Brandon Vaidayanathan

brandon_vaidyanathan

Brandon Vaidayanathan is a Postdoctoral Research Fellow in the Department of Sociology at Rice University. He holds bachelor's and master's degrees in Business Administration from Canada and a Ph.D. in Sociology from the University of Notre Dame. His work broadly examines the relationship between culture, religion, and economic life in diverse national contexts.

Much of his research focuses on how cultural phenomena bear implications for the study of ethics in business, medicine, and science. His research on philanthropy, published in Social Forces, Sociology of Religion, and the Journal for the Scientific Study of Religion, demonstrates the primacy of non-deliberative practices (i.e., habits and routines) over deliberative factors (i.e., ideologies and principles) in explaining how religion fosters generosity. His research on Indian call center workers, published in Work, Employment, and Society, examines how norms of professionalism enable resistance to exploitation but hinder organizational commitment. In a publication in the American Medical Association Journal of Ethics, he examines how professional cultures generate ethical challenges during medical socialization. He is currently revising his first book, Mercenaries as Missionaries: Global Religion and Global Professionals in Bangalore and Dubai, which examines how and why corporate professionals in rapidly globalizing cities sustain starkly opposing moral orientations in the realms of work and religion.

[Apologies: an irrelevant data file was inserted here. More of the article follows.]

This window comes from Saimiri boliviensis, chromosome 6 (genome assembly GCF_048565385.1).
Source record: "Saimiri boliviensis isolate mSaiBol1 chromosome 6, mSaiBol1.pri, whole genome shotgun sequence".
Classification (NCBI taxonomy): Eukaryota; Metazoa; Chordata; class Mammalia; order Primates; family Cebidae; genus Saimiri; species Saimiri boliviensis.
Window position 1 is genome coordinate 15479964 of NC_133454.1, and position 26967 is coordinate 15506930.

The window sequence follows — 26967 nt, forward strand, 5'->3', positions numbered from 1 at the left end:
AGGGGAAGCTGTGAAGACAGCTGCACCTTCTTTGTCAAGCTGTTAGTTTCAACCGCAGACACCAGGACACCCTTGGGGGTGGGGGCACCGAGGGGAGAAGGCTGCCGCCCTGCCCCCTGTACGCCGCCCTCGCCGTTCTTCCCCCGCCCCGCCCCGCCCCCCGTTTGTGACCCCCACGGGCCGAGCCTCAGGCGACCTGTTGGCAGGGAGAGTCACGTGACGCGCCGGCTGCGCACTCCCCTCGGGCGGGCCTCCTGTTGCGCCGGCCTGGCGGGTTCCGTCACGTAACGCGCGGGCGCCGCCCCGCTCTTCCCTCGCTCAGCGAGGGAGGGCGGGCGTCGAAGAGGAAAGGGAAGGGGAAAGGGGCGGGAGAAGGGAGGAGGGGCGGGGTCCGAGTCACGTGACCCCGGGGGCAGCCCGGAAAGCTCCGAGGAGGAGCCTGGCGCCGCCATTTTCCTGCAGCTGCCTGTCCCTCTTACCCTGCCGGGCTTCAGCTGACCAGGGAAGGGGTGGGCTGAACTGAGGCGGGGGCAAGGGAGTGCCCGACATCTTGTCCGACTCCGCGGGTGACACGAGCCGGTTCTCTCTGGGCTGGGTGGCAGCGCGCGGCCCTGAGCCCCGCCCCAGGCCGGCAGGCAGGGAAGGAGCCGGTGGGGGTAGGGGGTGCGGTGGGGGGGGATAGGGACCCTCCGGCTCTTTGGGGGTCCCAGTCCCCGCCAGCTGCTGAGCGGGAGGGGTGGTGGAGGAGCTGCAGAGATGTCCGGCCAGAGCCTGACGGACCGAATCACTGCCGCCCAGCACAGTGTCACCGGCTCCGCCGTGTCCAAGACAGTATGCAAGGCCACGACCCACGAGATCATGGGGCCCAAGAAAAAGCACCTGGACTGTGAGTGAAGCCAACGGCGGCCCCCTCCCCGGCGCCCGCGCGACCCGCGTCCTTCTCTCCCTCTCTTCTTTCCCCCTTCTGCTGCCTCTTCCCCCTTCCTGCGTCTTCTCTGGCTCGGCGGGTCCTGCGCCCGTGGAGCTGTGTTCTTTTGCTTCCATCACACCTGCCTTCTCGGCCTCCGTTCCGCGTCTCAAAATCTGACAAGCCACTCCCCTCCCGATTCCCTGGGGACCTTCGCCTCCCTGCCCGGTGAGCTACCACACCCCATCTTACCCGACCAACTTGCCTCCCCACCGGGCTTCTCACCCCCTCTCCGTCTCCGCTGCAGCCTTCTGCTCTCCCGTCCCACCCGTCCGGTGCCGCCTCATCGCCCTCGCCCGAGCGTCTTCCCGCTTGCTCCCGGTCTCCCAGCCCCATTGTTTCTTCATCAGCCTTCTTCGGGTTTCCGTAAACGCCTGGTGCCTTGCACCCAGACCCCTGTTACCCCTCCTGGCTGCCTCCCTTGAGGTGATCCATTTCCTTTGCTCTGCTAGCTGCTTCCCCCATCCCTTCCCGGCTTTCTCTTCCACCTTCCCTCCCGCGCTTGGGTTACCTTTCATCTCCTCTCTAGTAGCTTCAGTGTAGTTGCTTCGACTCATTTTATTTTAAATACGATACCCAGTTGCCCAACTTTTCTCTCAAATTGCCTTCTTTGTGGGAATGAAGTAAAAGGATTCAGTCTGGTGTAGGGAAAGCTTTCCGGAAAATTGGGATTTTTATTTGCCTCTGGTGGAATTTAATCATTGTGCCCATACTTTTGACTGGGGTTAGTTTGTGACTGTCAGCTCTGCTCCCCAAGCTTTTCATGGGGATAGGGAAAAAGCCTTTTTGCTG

His ongoing post-doctoral research with Elaine Howard Ecklund at Rice University includes a cross-national, mixed-methods study of ethics, religion, gender, and family among scientists in eight countries (U.S., U.K., France, Italy, India, Taiwan, Hong Kong, and Turkey), and a major mixed-methods study on attitudes towards science issues among the US general population and religious communities (Jewish, Muslim, and Christian). These projects contribute important insights on ethical challenges faced by scientists and on Americans’ moral evaluations of science and technology.